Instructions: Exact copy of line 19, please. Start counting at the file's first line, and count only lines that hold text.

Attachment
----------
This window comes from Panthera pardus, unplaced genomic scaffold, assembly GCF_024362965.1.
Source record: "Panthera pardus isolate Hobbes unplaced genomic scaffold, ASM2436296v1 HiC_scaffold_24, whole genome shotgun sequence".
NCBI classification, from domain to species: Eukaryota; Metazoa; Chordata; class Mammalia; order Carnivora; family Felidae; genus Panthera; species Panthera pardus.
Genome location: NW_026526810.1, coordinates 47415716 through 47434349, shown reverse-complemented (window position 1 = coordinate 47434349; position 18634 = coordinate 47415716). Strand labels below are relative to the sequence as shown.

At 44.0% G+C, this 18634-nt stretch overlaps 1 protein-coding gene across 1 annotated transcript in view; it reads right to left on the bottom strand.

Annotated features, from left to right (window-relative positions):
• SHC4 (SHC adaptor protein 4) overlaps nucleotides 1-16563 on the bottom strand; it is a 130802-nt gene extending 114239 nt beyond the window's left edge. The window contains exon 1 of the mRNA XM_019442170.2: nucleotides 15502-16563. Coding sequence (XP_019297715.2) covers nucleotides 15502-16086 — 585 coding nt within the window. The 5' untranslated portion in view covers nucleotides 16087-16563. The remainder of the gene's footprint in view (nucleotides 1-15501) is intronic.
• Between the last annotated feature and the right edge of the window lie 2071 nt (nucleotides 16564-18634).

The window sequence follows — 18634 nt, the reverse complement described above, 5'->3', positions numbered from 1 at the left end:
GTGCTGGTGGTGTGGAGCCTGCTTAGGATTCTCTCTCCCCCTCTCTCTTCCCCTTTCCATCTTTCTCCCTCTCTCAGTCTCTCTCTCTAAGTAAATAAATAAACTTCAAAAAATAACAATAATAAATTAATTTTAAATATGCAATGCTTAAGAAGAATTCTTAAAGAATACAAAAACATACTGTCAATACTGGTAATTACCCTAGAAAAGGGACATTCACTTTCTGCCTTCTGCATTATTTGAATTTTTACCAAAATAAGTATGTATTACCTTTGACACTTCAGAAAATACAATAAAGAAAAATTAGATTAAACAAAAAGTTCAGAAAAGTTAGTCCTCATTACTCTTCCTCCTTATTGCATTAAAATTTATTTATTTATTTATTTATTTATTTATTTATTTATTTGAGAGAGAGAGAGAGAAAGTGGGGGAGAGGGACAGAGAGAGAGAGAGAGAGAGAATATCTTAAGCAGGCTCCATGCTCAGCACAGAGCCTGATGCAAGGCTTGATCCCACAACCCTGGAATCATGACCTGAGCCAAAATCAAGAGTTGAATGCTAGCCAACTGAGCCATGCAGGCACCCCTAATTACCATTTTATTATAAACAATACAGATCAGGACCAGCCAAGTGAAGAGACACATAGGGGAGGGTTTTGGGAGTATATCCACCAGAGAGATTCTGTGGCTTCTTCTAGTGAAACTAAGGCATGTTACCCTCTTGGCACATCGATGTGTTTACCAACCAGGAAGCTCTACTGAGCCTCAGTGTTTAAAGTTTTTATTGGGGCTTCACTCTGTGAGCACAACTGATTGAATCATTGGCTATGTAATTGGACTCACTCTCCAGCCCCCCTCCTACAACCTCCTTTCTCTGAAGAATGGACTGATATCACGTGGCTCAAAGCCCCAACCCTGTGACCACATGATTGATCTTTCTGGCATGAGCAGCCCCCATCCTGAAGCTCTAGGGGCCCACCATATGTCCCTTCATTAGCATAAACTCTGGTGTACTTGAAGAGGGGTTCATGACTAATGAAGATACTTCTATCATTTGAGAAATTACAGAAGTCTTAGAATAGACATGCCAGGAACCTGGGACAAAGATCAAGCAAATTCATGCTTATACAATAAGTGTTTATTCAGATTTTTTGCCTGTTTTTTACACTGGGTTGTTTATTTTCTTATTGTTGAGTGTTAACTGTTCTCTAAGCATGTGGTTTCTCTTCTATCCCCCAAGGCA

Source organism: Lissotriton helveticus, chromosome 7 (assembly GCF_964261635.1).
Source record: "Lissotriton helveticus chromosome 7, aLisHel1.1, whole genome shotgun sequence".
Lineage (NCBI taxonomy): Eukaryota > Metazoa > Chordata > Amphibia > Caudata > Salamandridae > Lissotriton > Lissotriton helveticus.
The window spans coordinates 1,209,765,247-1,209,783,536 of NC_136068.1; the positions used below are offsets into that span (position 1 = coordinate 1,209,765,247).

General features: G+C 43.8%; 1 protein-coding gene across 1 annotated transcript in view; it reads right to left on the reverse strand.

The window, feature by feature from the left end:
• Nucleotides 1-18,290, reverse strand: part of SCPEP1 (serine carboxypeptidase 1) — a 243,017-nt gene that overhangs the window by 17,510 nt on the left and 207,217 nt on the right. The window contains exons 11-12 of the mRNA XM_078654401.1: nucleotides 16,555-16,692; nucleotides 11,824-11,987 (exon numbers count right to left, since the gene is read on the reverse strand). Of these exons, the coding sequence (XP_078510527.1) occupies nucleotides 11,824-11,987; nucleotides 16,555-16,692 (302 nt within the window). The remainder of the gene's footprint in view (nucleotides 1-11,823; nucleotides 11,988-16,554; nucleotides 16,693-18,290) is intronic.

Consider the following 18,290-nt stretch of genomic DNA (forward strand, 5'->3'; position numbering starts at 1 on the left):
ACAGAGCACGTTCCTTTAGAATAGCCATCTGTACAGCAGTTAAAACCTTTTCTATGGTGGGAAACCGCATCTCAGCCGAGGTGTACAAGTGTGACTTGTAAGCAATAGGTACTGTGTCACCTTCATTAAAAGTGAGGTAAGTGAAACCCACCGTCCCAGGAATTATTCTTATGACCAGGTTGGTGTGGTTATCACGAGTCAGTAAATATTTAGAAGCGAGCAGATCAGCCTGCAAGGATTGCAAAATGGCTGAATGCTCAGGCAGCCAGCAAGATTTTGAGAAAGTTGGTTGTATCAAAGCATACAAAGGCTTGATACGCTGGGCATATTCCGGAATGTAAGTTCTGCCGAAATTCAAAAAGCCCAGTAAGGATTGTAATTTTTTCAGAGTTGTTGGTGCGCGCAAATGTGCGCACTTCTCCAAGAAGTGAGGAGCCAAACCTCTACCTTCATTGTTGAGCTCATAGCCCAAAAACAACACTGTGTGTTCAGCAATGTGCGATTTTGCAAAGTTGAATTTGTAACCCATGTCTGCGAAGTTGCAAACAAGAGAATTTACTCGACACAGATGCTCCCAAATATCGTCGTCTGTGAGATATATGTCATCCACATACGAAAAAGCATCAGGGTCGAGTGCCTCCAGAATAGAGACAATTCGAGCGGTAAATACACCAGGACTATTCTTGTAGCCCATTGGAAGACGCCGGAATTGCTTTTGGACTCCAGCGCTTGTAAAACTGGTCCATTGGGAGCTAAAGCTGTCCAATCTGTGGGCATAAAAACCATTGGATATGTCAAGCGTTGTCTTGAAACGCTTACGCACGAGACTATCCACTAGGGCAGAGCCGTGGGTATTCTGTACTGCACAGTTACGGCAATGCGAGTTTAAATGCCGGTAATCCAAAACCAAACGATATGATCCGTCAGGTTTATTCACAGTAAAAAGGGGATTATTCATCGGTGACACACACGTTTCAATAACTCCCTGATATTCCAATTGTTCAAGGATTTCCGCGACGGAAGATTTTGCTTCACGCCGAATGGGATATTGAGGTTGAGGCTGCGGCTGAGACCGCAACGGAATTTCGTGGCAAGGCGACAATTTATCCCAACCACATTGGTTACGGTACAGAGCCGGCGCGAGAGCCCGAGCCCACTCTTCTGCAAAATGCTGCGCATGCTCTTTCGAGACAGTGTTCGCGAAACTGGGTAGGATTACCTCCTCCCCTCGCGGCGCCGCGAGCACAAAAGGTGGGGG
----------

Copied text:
ACAGAGCACGTTCCTTTAGAATAGCCATCTGTACAGCAGTTAAAACCTTTTCTATGGTGGGAAACCGCATCTCAGCCGAGGTGTACAAGTGTGACTTGTAAGCAATAGGTACTGTGTCACCTTCATTAAAAGTGAGGTAAGTGAAACCCACCGTCCCAGGAATTATTCTTATGACCAGGTTGGTGTGGTTATCACGAGTCAGTAAATATTTAGAAGCGAGCAGATCAGCCTGCAAGGATTGCAAAATGGCTGAATGCTCAGGCAGCCAGCAAGATTTTGAGAAAGTTGGTTGTATCAAAGCATACAAAGGCTTGATACGCTGGGCATATTCCGGAATGTAAGTTCTGCCGAAATTCAAAAAGCCCAGTAAGGATTGTAATTTTTTCAGAGTTGTTGGTGCGCGCAAATGTGCGCACTTCTCCAAGAAGTGAGGAGCCAAACCTCTACCTTCATTGTTGAGCTCATAGCCCAAAAACAACACTGTGTGTTCAGCAATGTGCGATTTTGCAAAGTTGAATTTGTAACCCATGTCTGCGAAGTTGCAAACAAGAGAATTTACTCGACACAGATGCTCCCAAATATCGTCGTCTGTGAGATATATGTCATCCACATACGAAAAAGCATCAGGGTCGAGTGCCTCCAGAATAGAGACAATTCGAGCGGTAAATACACCAGGACTATTCTTGTAGCCCATTGGAAGACGCCGGAATTGCTTTTGGACTCCAGCGCTTGTAAAACTGGTCCATTGGGAGCTAAAGCTGTCCAATCTGTGGGCATAAAAACCATTGGATATGTCAAGCGTTGTCTTGAAACGCTTACGCACGAGACTATCCACTAGGGCAGAGCCGTGGGTATTCTGTACTGCACAGTTACGGCAATGCGAGTTTAAATGCCGGTAATCCAAAACCAAACGATATGATCCGTCAGGTTTATTCACAGTAAAAAGGGGATTATTCATCGGTGACACACACGTTTCAATAACTCCCTGATATTCCAATTGTTCAAGGATTTCCGCGACGGAAGATTTTGCTTCACGCCGAATGGGATATTGAGGTTGAGGCTGCGGCTGAGACCGCAACGGAATTTCGTGGCAAGGCGACAATTTATCCCAACCACATTGGTTACGGTACAGAGCCGGCGCGAGAGCCCGAGCCCACTCTTCTGCAAAATGCTGCGCATGCTCTTTCGAGACAGTGTTCGCGAAACTGGGTAGGATTACCTCCTCCCCTCGCGGCGCCGCGAGCACAAAAGGTGGGGG